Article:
The Chief Executive Officer (CEO) of the National Petroleum Authority (NPA), Mr Moses Asaga, has attributed the success story of the Tema Oil Refinery (TOR) substantially to a policy initiated by the authority to deregulate prices of petroleum products.
He said the implementation of the price deregulation policy expanded the space for both state and private companies to participate more meaningfully in the downstream petroleum sector.
Mr Asaga said the deregulation policy had yielded modest results which had found expression in the fortunes of state companies such as the Bulk Oil Storage and Transportation Limited (BOST), the Tema Oil Refinery (TOR) and the Ghana Oil Company (GOIL).
Speaking to the Daily Graphic on the success story of TOR, Mr Asaga indicated that the deregulation had come to eliminate subsidies, foreign exchange losses, as well as persistently accruing interest on outstanding subsidies.
TOR posted a profit of $800,000 from its operations from February 16 to April 20, 2016, a development described by industrial watchers as a sign of the possible revival of the company, whose latest profit is the first in seven years.
The success story of TOR resonated at the May Day parade in Wa in the Upper West Region on Sunday, May 1, 2016, where a section of TOR workers had travelled to thank President John Dramani Mahama for setting the company back on track to recovery.
Mr Asaga said “the deregulation has rekindled investor confidence in the sector and most offshore banks and major oil traders are extending open accounts payment option to Bulk Distributing Companies (BDCs)”.
He indicated that the previous regulated regime saw the control of pricing of petroleum products being in the hands of the government, which guaranteed price for marketers that ultimately occasioned some inefficiency in the distribution chain and less competitive value for consumers.
“The implementation of the policy is the first bold step taken by a government and President Mahama and ought to be commended,” Mr Asaga said.
The CEO was of the view that the previous regulated market failed to create room for TOR to compete, as it was made to sell products below market prices.
Successive governments’ interference in the determination of prices also went to create huge debts that suffocated the refinery’s operations in the past, leading to the creation of the TOR debt recovery levy.
In the last decade, Ghana’s downstream petroleum industry had occupied strategic importance in the economy, accounting for about 15 per cent gross domestic product, “hence there is the need to create an enabling environment for the refinery to thrive”, he said.
The second phase of TOR, Mr Asaga explained, had benefitted from deregulation, “hence they could now sell at economic price where no under-recovery and subsidies could be an impediment”.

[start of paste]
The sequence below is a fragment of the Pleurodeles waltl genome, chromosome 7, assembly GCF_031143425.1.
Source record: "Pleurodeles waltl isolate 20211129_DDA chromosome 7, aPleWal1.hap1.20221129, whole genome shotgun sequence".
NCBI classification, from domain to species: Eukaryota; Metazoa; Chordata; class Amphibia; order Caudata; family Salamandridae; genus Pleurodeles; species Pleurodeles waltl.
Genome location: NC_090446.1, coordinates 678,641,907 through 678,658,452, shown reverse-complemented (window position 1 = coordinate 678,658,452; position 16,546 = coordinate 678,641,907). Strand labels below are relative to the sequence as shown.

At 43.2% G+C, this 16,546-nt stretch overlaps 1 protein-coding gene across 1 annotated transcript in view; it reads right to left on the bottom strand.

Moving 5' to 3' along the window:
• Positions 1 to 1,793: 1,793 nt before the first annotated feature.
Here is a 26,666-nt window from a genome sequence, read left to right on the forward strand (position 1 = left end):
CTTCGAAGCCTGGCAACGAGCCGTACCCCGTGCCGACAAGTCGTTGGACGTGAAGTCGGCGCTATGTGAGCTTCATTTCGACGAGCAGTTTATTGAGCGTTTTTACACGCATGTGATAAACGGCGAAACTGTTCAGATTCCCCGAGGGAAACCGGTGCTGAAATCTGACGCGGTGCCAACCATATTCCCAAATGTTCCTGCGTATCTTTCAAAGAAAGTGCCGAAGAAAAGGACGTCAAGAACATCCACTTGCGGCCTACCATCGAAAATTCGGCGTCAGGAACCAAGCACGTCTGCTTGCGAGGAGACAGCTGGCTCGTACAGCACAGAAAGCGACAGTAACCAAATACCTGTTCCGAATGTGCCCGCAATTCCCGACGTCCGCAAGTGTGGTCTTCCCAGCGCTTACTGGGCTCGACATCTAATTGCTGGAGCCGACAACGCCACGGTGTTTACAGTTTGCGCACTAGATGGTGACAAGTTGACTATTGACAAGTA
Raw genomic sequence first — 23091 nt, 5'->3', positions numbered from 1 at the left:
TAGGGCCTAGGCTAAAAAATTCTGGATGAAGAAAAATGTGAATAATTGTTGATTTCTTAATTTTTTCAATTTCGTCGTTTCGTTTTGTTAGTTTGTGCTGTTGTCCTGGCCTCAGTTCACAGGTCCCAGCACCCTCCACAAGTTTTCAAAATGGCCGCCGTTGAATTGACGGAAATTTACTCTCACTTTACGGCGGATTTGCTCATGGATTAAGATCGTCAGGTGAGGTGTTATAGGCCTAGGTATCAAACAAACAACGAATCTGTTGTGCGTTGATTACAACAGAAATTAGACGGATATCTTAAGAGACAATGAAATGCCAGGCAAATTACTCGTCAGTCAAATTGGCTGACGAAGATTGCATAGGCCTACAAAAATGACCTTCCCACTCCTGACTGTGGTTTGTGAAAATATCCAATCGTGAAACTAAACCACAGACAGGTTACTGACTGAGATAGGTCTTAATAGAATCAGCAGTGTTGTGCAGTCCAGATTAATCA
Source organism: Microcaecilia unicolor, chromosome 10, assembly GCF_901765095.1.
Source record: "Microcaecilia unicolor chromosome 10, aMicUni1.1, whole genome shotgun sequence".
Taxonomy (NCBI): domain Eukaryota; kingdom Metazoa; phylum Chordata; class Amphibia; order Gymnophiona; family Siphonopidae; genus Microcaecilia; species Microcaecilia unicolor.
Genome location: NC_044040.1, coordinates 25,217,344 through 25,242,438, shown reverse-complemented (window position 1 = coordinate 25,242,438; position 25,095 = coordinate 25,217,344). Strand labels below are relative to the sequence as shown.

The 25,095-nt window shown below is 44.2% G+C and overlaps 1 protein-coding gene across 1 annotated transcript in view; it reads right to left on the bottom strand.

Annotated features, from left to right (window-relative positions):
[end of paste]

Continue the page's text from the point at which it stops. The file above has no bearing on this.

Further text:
He indicated that in the lead up to the implementation of price deregulation, the Ministry of Petroleum and the NPA came up with a plan themed, Strategic Alliance which boosted BOST’s operations.
Under the strategic alliance, the ministry and the NPA granted BOST an oil trading company licence (OTC) to enable it to import crude oil and finished products to expand the company’s market share, and guarantee security of supply of petroleum products in the economy.
“A BDC licence was also granted to GOIL under its subsidiary company GO Energy, which became an off-taker of finished petroleum products imported into the country by BOST for distribution to GOIL’s retail outlets.
“A conducive market environment was, therefore, created for the state oil companies, leading to enhanced commercial fortunes, since they have a guaranteed off-taker for their products,” Mr Asaga added.
An additional release, he said, was granted to BOST in the form of export and re-export permit that allowed it to export products to neighbouring countries in addition holding strategic stocks, thus making it a more viable business entity.
That, he said, led to BOST’s decision to reactivate its Bolgatanga Depot in the Upper East Region to enable it to export products to neighbouring Burkina Faso and the Sahelian Region.
The appointment of a new CEO for TOR, Mr Asaga said, was also spot on by the President as it brought to bear a strong management with high commercial aptitude.
“However, like a four by 100 (4x100) relay, it is the quartet that should be acknowledged in the success story of TOR and not just one single entity, since the rebound clearly shows that a lot of thinking went into how to resuscitate the company from its slumber,” Mr Asaga suggested.
Mr Asaga, however, debunked suggestions that the government’s continuous indebtedness to the BDCs was likely to stifle the financial sector.
According to him, the working capital of most BDCs was previously locked up because the government owed them in subsidies, “but that is no longer the case, since the deregulation regime has improved liquidity in the sector”.
Mr Asaga emphasised that of the $700,000 legacy debts which were still owed to the BDCs, the government had been able to clear some 50 per cent.
“The government only owes for the 2014 and 2015 foreign exchange losses and subsidies, and the NPA has commissioned Ernst and Young for a second phase audit. Once the validation is completed, the Ministry of Finance will begin to make payment to the BDCs,” he emphasised.
Source: Daily Graphic